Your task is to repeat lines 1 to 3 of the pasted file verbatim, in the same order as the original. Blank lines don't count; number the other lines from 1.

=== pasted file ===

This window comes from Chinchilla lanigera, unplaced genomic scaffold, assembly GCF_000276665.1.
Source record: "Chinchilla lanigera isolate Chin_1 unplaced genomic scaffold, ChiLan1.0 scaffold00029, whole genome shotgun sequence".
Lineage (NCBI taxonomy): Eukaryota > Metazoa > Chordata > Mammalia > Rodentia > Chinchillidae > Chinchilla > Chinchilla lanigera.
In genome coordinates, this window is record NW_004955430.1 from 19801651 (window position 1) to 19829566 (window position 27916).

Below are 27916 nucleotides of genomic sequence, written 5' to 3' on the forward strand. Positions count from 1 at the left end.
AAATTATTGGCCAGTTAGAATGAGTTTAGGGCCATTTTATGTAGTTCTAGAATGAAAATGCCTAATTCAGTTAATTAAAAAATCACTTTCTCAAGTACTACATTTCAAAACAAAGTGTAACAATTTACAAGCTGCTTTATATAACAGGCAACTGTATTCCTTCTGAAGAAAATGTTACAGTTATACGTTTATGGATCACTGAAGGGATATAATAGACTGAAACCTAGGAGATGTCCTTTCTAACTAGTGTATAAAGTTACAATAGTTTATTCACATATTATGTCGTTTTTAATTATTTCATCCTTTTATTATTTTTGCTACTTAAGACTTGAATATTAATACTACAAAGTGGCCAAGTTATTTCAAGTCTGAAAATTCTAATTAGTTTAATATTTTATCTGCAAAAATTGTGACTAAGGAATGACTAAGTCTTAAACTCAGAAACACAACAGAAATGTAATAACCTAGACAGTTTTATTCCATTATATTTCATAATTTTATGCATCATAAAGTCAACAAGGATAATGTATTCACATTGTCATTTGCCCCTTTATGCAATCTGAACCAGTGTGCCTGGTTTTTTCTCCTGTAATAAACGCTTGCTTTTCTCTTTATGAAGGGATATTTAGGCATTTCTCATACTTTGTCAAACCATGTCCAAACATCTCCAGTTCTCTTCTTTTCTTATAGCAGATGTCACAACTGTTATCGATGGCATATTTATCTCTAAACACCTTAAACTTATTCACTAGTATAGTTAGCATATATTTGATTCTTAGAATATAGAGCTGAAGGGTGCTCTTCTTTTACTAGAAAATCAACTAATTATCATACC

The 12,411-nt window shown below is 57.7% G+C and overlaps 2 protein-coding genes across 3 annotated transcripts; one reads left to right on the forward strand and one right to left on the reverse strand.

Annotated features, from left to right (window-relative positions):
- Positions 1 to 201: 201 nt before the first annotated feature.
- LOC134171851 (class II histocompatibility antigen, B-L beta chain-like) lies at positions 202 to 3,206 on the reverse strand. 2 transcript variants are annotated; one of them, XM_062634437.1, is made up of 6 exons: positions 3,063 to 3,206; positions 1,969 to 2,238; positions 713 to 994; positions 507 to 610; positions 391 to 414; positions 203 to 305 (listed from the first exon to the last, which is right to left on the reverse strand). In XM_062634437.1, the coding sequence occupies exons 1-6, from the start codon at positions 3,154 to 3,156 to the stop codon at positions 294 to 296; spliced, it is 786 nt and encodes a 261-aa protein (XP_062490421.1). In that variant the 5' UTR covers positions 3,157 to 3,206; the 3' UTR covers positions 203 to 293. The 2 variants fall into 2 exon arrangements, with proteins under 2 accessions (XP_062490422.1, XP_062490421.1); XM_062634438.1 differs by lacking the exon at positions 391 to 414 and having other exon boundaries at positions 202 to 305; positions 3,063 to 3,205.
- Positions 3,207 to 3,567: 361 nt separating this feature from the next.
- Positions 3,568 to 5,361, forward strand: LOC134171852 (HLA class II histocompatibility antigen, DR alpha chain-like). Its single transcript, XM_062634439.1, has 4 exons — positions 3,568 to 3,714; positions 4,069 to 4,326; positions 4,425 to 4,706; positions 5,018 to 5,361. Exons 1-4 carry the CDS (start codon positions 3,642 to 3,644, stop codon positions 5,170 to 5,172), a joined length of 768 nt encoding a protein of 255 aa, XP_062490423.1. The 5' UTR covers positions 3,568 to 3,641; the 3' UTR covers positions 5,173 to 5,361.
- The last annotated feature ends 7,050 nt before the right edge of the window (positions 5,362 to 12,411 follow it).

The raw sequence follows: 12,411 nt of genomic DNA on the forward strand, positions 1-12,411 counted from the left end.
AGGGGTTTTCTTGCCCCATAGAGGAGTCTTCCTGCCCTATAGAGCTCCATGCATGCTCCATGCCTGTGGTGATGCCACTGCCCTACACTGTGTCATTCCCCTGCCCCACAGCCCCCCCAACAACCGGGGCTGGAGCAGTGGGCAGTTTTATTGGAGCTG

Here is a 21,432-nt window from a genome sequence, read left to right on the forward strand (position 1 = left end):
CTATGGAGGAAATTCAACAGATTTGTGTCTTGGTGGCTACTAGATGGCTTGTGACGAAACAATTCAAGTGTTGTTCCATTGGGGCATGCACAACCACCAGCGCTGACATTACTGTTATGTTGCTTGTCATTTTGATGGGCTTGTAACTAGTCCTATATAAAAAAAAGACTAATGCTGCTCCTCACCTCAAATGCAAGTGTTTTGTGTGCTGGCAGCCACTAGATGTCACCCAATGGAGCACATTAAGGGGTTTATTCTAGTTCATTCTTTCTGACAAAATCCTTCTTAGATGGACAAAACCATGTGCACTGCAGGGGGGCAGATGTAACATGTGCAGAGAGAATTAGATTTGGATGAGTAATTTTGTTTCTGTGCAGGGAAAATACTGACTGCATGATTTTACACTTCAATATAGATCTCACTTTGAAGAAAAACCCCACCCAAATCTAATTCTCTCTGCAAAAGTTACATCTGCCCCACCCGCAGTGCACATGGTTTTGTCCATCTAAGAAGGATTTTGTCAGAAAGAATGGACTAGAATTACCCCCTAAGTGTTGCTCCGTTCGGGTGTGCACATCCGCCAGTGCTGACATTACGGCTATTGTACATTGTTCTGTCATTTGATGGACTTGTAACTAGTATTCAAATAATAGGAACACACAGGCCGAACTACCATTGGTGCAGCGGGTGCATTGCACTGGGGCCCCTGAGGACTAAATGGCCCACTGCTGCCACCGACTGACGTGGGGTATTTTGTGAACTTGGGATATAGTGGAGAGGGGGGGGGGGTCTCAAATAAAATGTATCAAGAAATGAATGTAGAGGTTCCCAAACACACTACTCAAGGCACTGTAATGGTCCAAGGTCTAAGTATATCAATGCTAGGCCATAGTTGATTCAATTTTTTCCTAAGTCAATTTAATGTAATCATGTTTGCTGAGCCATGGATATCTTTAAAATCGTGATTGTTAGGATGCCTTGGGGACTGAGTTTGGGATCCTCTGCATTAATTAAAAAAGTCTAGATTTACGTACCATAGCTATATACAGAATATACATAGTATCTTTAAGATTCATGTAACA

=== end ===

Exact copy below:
This window comes from Chinchilla lanigera, unplaced genomic scaffold, assembly GCF_000276665.1.
Source record: "Chinchilla lanigera isolate Chin_1 unplaced genomic scaffold, ChiLan1.0 scaffold00029, whole genome shotgun sequence".
Lineage (NCBI taxonomy): Eukaryota > Metazoa > Chordata > Mammalia > Rodentia > Chinchillidae > Chinchilla > Chinchilla lanigera.